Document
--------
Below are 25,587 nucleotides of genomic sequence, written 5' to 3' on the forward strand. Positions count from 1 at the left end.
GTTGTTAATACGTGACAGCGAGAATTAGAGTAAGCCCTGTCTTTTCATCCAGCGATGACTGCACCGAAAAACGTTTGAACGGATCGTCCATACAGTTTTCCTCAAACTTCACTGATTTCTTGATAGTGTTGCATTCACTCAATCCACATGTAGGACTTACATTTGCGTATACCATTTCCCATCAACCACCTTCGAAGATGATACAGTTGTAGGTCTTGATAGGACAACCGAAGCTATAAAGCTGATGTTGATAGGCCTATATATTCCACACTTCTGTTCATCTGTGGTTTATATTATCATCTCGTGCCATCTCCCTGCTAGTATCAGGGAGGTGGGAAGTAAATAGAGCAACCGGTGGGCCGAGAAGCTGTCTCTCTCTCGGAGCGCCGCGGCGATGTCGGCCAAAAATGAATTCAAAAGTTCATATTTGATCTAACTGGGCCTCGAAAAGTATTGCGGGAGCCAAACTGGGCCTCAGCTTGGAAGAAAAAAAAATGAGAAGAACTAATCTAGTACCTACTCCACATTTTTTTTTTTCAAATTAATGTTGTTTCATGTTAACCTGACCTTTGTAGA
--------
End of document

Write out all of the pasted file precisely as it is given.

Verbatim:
Below are 25,587 nucleotides of genomic sequence, written 5' to 3' on the forward strand. Positions count from 1 at the left end.
GTTGTTAATACGTGACAGCGAGAATTAGAGTAAGCCCTGTCTTTTCATCCAGCGATGACTGCACCGAAAAACGTTTGAACGGATCGTCCATACAGTTTTCCTCAAACTTCACTGATTTCTTGATAGTGTTGCATTCACTCAATCCACATGTAGGACTTACATTTGCGTATACCATTTCCCATCAACCACCTTCGAAGATGATACAGTTGTAGGTCTTGATAGGACAACCGAAGCTATAAAGCTGATGTTGATAGGCCTATATATTCCACACTTCTGTTCATCTGTGGTTTATATTATCATCTCGTGCCATCTCCCTGCTAGTATCAGGGAGGTGGGAAGTAAATAGAGCAACCGGTGGGCCGAGAAGCTGTCTCTCTCTCGGAGCGCCGCGGCGATGTCGGCCAAAAATGAATTCAAAAGTTCATATTTGATCTAACTGGGCCTCGAAAAGTATTGCGGGAGCCAAACTGGGCCTCAGCTTGGAAGAAAAAAAAATGAGAAGAACTAATCTAGTACCTACTCCACATTTTTTTTTTTCAAATTAATGTTGTTTCATGTTAACCTGACCTTTGTAGA